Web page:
THE PROBLEM Shor sets out to solve is how to factorise a large number n that is the product of two prime factors. His procedure depends on some technical results from the mathematics of number theory but it can be summarised in three stages. The first involves taking a memory register and placing in it a quantum superposition of all the possible integer numbers it can contain. this can be done by loading the register with a full set of 0s and then applying a square-root-of-NOT function to every bit. Imagine a two-bit register, for example. After such procedure each bit will be in a superposition of 0 and 1 states. The result is four different parallel universes, one containing a register with 00 (binary for 0), another with 01 (binary for 1), one with 10 (binary for 2) and finally one with 11 (binary fbr 3).
The second stage is an arithmetical operation that takes advantage of quantum parallelism by perfoming a different calculation in each universe. Choose a random number x between 0 and n, then raise it to the power of the number in the register. Divide by n, and place the remainder in a second register. It turns out that for increasing powers of x, the remainders form a repeating sequence. Because the number in the first register is different in each universe the result varies from universe to universe. As an example, take the very simple case where the number you are trying to factorise is 15, and x = 2. The powers of 2 give you 2, 4. 8, 16, 32, 64, 128, 256 ... Now divide by 15, and if the number won't go, keep the remainder. That produces a repeating sequence 2, 4, 8, 1, 2, 4, 8, 1 ...
Stage three is the most complex and depends on the fact that the frequency of of these repeats can be made to pop out of a calculation by getting the different universes to interfere with one another. A complex series of quantum logic operations has to be performed and interference then brought about by looking at the final answer. The final observed value, the frequency f, has a good chance of revealing the factors of n from the expression x^(f/2)-1. in the simple example above, the repeat sequence is the four values 2, 4, 8, 1, so the repeat fiequency is 4. Thus Shor's algorithm produces the number: 2^(4/2) -1 = 3 which is a factor of 15. The method will not always work and in some cases will give a multiple of a factor. But if the result turns out not to be a factor of the original number, the whole three step process can be repeated using a different x. It will on average only take a few trials to factorise n, even when n is hundreds of digits long.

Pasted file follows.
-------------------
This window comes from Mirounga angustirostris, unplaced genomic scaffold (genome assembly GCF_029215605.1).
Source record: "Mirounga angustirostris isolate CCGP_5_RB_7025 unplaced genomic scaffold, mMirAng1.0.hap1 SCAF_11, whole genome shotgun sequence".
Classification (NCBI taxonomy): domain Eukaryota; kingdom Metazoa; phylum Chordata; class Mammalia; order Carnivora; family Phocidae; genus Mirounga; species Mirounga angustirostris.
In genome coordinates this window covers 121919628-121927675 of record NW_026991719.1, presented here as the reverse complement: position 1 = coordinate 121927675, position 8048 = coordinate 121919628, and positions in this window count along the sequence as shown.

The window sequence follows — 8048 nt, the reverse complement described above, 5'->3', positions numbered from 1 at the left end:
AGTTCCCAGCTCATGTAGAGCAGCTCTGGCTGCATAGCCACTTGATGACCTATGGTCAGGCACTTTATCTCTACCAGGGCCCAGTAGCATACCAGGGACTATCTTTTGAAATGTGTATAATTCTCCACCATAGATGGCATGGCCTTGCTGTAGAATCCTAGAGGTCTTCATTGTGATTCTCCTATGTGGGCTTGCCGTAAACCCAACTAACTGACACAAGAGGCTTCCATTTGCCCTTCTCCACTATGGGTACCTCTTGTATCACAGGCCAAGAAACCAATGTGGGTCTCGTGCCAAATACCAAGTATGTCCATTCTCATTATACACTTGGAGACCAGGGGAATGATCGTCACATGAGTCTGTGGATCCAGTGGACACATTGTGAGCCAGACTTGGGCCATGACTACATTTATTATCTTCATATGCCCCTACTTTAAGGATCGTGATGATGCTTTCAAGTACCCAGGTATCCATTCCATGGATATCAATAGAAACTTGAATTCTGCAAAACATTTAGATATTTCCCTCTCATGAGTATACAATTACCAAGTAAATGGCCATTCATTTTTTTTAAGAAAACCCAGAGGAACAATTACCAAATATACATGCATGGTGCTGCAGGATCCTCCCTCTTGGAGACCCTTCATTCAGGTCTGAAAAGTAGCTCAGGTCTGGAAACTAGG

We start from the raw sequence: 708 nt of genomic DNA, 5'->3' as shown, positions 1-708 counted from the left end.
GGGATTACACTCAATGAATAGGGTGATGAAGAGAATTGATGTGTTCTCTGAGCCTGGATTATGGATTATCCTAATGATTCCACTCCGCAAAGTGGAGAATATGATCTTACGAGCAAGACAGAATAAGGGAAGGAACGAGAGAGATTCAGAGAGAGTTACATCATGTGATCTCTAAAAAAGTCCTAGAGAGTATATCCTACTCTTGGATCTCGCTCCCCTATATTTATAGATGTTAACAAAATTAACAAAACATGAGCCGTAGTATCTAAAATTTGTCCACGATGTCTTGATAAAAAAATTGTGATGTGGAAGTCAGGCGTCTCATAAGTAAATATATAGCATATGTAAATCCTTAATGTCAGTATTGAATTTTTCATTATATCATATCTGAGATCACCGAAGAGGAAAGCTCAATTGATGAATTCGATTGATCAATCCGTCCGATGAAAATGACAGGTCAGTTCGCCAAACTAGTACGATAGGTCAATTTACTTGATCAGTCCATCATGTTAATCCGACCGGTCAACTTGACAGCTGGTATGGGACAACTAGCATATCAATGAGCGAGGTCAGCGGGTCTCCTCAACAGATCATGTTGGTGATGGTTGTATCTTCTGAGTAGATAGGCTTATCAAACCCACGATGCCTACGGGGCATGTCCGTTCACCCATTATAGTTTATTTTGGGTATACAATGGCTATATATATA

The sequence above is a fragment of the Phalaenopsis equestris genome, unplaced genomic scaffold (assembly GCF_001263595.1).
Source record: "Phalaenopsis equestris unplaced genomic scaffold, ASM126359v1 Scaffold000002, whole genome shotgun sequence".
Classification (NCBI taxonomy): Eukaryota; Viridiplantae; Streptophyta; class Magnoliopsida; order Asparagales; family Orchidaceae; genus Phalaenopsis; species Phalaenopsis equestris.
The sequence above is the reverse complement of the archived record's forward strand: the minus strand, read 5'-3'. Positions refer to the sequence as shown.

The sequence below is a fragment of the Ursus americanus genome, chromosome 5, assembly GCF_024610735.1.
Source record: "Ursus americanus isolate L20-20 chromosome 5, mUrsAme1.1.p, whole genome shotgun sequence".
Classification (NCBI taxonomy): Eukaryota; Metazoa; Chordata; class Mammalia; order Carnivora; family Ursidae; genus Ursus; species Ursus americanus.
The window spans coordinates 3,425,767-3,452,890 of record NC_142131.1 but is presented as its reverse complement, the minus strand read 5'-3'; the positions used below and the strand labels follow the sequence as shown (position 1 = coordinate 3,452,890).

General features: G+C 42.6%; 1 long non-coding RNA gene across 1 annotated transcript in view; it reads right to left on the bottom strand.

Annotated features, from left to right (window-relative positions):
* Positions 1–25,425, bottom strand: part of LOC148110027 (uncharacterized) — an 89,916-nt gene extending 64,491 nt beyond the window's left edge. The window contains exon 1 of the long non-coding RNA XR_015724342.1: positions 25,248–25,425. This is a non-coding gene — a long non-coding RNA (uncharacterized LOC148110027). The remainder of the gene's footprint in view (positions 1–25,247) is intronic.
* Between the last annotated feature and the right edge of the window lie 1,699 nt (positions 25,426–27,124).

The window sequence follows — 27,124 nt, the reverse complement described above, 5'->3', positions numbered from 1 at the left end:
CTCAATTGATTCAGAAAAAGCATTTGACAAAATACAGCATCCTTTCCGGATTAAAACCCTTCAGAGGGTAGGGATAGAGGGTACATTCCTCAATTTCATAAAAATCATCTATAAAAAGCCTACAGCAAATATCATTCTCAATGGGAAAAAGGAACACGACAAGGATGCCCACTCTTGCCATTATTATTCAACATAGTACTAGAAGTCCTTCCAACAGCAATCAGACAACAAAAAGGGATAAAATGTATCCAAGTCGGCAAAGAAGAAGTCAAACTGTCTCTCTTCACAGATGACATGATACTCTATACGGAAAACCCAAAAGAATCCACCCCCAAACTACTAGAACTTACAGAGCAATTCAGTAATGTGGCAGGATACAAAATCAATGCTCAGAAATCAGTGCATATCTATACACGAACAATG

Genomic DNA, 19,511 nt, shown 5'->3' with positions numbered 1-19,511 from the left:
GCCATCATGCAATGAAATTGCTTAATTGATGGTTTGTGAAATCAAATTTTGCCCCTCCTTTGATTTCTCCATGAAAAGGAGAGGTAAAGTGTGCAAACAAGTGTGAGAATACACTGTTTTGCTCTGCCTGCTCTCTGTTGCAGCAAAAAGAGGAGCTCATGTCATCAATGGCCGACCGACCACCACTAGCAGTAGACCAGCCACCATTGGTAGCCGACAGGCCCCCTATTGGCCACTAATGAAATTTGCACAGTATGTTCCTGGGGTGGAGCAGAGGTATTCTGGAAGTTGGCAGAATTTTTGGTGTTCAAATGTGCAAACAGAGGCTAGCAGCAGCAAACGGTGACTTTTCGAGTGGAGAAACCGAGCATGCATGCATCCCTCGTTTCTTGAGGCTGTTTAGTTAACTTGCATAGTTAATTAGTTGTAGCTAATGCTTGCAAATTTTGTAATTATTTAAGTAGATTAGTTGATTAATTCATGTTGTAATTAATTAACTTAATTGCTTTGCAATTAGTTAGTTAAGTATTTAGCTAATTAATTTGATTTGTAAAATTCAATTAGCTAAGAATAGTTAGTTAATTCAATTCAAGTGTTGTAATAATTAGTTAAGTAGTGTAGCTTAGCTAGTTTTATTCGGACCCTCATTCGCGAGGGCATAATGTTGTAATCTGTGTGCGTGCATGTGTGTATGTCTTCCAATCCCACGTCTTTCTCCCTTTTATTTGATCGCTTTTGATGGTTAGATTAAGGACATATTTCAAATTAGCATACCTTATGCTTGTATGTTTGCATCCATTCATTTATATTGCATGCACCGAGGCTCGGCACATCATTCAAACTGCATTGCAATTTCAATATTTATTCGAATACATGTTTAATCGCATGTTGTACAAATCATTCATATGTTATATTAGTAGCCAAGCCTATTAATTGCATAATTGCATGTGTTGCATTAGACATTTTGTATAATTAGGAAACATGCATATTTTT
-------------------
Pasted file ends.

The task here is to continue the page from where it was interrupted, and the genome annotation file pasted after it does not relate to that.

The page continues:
It Takes Two to Tangle Ben Stein New Scientist 29 Sept 96
IN HUMAN relationships, you niay never know what your partner is thinking. But for a pair of quantum particles, even a brief encounter can create a mutual telepathic bond. Before being measured, both particles are in a fuzzy, undefined state, yet they still have a special relationship. When the state of one is measured, the state of the other is instantly defined-even if it is halfway across the Universe. In the strange lexicon of quantum physics, the two particles are said to be 'entangled", a term coined in the 1930s by the German physicist Erwin Schrodinger- But it's not just particles-be they electrons or photons of light-that can be entangled. Different properties of the same particle can be hitched in this way. Indeed in theory, entanglement can create an inimate bond between any quantum systems that have interacted. Physically it means that if you perform any kind of measurement it has an effect on the other even if they are separated by a large distance," says Serge Haroche of the Ecole Normale Superieure in Paris.
For sixty years, entanglement has been at the heart of a philosophical debate over the nature of the quantum world. But in the past few years there has been a profound change in the way that physicists view entanglement. it is now an effect that can be put to work in machines. In the late 1980s, theoreticians found practical ways to exploit entanglement in entirely new concepts, such as quantum connumication and quantum computing. And just in the past few months, experimentalists have taken these ideas even further by building devices such as quantum logic gates, the basic components of quantum computers, and transmitters that can cram ever larger amounts of information on a single photon.
Entanglement is probably best known for its role in the famous debate between Einstein and the Danish physicist Niels Bohr over quantum physics. Einstein could not cope with the fuzziness of the world predicted by the new theory. in that world, for example, an electron in an atom has no definite position, only a range of possible locations, each described by a different quantum state. At best the theory can give the probability that the electron is in one of those states. The conventional quantum mechanical view of this situation is that the electron is not in one place but in all locations at once-it is in a "superposition" of states.